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Navigating through noise in global commodities markets

Navigating through noise in global commodities markets

FNB Senior Economist, Namene Kalili brought his considerable insights to a local audience last week at a Global Markets seminar hosted by RMB Namibia. The seminar, drawing on the contributions of a number of experts, focused on the position of Namibian commodities in the face of global change.

Isaah Mhlanga, an economist from RMB SA joined Kalili to provide the audience with an economic overview themed, Navigating through the Noise, Economic Overview. Ettienne van Wyk, RMB’s Head of Commodities Trading provided a presentation on Structural Changes in Commodities.

In a panel discussion moderated by former FNB economist, Daniel Motinga, the experts looked at growth prospects for Namibia as a commodity-based economy.

Topics covered the global economic impact on local commodities and growth potential, opportunities in beneficiation, and balancing local ownership with the expectations of large multi-nationals that bring investment.

Financial institutions assisting with the mitigation of risks and enabling the opportunities for the commodities sector was also a key talking point. The panellists included Markus Lubbe: Acting CEO of NamDeb, Lauren Davidson: Economist at the Chamber of Mines of Namibia, Steve Galloway: Retired Geologist and investment banker, as well as van Wyk and Mhlanga.

Neville Ntema, Corporate Forex Dealer at RMB Global Markets said “In the greater scheme of things, commodities, raw or partially processed often are the most significant exports and revenue earners of developing countries and the revenue generated from these exports have a pivotal effect in those economies. Taking Namibia’s NDP series into consideration, we believe that all parties who are part of the application and implementation of the NDP’s need to come together to workshop around the potential solutions, which will lead to profitability and sustainability of both the economy and our respective businesses. Of course, with the world fast becoming a global village, Africa, let alone Namibia can no longer ignore the evolution of global commodity prices, demand and supply factors.”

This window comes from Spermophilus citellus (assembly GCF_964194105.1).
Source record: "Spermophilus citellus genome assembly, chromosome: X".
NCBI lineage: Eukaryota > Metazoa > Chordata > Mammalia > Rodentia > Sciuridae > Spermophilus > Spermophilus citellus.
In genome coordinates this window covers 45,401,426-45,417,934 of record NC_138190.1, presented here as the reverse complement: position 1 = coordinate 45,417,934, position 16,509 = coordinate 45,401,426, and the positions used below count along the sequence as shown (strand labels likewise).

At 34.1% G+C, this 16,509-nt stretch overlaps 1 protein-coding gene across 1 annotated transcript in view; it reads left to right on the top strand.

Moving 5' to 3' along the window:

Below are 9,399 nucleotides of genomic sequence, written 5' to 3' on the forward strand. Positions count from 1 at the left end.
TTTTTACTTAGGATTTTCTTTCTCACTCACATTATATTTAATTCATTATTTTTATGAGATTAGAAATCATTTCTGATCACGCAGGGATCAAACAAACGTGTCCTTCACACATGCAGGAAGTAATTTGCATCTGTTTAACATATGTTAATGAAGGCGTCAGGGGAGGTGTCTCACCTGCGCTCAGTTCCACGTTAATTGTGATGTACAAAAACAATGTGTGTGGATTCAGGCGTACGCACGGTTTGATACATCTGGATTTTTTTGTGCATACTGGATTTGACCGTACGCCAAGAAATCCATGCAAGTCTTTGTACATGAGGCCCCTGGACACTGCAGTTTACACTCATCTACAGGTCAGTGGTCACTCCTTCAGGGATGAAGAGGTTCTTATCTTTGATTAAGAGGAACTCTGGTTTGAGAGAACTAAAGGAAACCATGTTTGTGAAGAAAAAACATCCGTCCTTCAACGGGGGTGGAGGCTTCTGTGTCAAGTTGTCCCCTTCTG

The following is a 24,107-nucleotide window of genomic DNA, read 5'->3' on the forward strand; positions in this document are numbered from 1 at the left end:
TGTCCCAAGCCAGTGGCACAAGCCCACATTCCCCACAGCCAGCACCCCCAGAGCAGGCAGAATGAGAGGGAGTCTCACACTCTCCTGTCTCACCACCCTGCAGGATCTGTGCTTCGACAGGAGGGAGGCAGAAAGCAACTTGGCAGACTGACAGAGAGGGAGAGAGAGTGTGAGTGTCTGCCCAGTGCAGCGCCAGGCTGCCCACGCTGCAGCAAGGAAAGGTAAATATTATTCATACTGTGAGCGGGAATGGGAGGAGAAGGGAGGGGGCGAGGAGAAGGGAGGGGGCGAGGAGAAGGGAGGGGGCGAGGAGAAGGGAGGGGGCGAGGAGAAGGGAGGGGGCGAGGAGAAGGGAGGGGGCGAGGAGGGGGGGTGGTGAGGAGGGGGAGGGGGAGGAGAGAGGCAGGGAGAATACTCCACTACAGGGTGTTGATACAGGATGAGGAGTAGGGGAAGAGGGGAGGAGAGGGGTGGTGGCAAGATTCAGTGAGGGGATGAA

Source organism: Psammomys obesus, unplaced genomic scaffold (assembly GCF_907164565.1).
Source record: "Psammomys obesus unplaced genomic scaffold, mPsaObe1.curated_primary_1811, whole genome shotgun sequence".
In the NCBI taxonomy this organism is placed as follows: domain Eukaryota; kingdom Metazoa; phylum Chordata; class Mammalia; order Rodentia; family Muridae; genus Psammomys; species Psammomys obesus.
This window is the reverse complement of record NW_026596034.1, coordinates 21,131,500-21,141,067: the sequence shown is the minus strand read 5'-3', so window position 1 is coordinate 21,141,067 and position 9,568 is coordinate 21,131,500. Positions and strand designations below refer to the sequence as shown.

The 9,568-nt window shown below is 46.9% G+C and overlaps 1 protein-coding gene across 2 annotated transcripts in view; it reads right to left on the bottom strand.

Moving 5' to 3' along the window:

“The way forward for commodity producers will require innovation, cost reduction and improved returns on investment” said Ntema, adding that beneficiation will raise the country’s competitiveness profile.

“In line with the NDP series, mining is a stepping stone to kick-start other business streams for the economy, as a form of downstream business when the miners start to add value to the resources they are mining. Thus far Namibia has dropped in ranking, from an investment destination point of view. However, acknowledging that mining is an anchor industry for FDI, beneficiation will potentially move the country up in the ranking of foreign direct investment destination,” he said.

About The Author

Musa Carter

Musa Carter is a long-standing freelance contributor to the editorial team and also an active reporter. He gathers and verifies factual information regarding stories through interviews, observation and research. For the digital Economist, he promotes targeted content through various social networking sites such as the Economist facebook page (/Nameconomist/) and Twitter.